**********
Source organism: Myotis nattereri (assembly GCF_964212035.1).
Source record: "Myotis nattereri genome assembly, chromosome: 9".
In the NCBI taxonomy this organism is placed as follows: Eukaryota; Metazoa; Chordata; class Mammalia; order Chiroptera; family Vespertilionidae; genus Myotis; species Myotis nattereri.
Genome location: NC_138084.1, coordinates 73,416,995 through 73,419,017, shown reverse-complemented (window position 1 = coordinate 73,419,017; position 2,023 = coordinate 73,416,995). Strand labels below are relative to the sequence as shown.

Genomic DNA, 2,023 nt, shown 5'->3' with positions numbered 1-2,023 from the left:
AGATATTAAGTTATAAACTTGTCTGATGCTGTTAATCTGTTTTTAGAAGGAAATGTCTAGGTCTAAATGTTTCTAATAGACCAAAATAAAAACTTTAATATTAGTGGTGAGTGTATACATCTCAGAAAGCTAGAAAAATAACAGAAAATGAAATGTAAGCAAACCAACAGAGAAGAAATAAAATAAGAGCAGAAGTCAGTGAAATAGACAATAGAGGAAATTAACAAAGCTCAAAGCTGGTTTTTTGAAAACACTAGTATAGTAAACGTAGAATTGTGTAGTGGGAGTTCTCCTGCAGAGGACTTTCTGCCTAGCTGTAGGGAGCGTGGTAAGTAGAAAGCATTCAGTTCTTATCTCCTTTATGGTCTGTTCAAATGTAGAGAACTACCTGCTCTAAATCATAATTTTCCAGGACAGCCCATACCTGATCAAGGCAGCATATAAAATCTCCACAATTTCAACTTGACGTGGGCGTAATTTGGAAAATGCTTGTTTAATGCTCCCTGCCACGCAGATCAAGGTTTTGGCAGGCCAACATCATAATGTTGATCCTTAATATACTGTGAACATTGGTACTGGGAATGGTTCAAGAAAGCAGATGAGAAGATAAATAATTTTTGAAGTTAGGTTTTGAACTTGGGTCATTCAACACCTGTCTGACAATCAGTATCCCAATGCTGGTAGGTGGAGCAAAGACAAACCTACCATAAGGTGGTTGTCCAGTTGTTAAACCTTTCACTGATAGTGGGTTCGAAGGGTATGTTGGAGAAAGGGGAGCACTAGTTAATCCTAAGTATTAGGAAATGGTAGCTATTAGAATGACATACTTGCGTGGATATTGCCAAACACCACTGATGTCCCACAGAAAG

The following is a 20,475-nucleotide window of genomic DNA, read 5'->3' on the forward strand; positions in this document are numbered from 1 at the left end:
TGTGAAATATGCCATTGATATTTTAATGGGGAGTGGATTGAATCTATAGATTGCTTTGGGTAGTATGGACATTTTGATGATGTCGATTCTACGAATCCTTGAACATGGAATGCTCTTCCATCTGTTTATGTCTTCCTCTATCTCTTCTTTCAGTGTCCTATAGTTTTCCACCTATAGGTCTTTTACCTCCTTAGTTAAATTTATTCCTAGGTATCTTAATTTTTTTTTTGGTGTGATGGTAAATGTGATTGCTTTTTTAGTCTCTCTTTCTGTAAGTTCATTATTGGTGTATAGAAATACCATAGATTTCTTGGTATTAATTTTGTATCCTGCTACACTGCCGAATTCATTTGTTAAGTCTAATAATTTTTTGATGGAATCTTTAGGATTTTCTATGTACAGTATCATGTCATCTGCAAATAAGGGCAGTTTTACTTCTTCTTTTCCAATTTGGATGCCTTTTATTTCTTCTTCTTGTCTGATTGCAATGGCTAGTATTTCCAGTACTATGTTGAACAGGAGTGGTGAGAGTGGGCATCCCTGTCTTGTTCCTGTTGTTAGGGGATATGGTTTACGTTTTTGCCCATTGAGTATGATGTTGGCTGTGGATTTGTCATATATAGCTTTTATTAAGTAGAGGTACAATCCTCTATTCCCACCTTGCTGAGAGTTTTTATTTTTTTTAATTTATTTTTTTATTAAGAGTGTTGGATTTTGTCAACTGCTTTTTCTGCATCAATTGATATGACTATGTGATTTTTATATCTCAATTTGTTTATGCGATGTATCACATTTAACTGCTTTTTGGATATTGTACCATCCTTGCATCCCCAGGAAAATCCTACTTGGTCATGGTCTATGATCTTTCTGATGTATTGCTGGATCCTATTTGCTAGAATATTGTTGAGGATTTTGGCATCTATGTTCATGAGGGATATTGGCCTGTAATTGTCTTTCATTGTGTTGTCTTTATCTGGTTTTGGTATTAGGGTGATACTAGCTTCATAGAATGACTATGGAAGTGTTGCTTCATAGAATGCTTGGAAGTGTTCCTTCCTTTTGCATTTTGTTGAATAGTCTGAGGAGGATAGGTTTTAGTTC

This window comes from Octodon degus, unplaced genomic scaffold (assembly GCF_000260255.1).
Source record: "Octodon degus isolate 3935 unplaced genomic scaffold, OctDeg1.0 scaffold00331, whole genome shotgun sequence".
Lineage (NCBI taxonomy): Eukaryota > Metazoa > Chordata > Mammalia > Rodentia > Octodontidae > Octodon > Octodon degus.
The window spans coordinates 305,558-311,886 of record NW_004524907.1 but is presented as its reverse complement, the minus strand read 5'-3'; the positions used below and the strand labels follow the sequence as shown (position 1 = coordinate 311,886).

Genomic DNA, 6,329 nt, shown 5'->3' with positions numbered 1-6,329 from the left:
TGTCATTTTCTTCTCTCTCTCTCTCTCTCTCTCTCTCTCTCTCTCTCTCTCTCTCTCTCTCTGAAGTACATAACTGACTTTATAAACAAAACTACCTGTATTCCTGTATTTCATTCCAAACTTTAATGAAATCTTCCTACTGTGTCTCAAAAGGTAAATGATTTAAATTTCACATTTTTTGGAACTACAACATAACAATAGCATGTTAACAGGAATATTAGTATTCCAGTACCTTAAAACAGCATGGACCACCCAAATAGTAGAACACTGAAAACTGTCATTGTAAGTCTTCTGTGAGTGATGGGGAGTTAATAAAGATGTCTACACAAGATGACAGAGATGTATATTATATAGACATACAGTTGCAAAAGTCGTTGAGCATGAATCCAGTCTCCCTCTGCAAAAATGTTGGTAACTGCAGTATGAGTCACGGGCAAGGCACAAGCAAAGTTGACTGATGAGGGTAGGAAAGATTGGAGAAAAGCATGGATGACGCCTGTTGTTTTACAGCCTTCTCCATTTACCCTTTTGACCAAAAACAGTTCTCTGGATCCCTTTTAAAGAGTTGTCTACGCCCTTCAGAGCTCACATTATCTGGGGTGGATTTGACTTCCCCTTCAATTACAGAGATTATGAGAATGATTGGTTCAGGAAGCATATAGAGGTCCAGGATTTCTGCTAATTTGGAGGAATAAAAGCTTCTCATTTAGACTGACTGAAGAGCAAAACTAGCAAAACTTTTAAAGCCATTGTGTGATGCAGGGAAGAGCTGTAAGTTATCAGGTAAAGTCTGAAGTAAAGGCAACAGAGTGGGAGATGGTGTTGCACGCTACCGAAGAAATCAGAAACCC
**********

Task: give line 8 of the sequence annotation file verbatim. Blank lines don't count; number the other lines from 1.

TGTGAAATATGCCATTGATATTTTAATGGGGAGTGGATTGAATCTATAGATTGCTTTGGGTAGTATGGACATTTTGATGATGTCGATTCTACGAATCCTTGAACATGGAATGCTCTTCCATCTGTTTATGTCTTCCTCTATCTCTTCTTTCAGTGTCCTATAGTTTTCCACCTATAGGTCTTTTACCTCCTTAGTTAAATTTATTCCTAGGTATCTTAATTTTTTTTTTGGTGTGATGGTAAATGTGATTGCTTTTTTAGTCTCTCTTTCTGTAAGTTCATTATTGGTGTATAGAAATACCATAGATTTCTTGGTATTAATTTTGTATCCTGCTACACTGCCGAATTCATTTGTTAAGTCTAATAATTTTTTGATGGAATCTTTAGGATTTTCTATGTACAGTATCATGTCATCTGCAAATAAGGGCAGTTTTACTTCTTCTTTTCCAATTTGGATGCCTTTTATTTCTTCTTCTTGTCTGATTGCAATGGCTAGTATTTCCAGTACTATGTTGAACAGGAGTGGTGAGAGTGGGCATCCCTGTCTTGTTCCTGTTGTTAGGGGATATGGTTTACGTTTTTGCCCATTGAGTATGATGTTGGCTGTGGATTTGTCATATATAGCTTTTATTAAGTAGAGGTACAATCCTCTATTCCCACCTTGCTGAGAGTTTTTATTTTTTTTAATTTATTTTTTTATTAAGAGTGTTGGATTTTGTCAACTGCTTTTTCTGCATCAATTGATATGACTATGTGATTTTTATATCTCAATTTGTTTATGCGATGTATCACATTTAACTGCTTTTTGGATATTGTACCATCCTTGCATCCCCAGGAAAATCCTACTTGGTCATGGTCTATGATCTTTCTGATGTATTGCTGGATCCTATTTGCTAGAATATTGTTGAGGATTTTGGCATCTATGTTCATGAGGGATATTGGCCTGTAATTGTCTTTCATTGTGTTGTCTTTATCTGGTTTTGGTATTAGGGTGATACTAGCTTCATAGAATGACTATGGAAGTGTTGCTTCATAGAATGCTTGGAAGTGTTCCTTCCTTTTGCATTTTGTTGAATAGTCTGAGGAGGATAGGTTTTAGTTC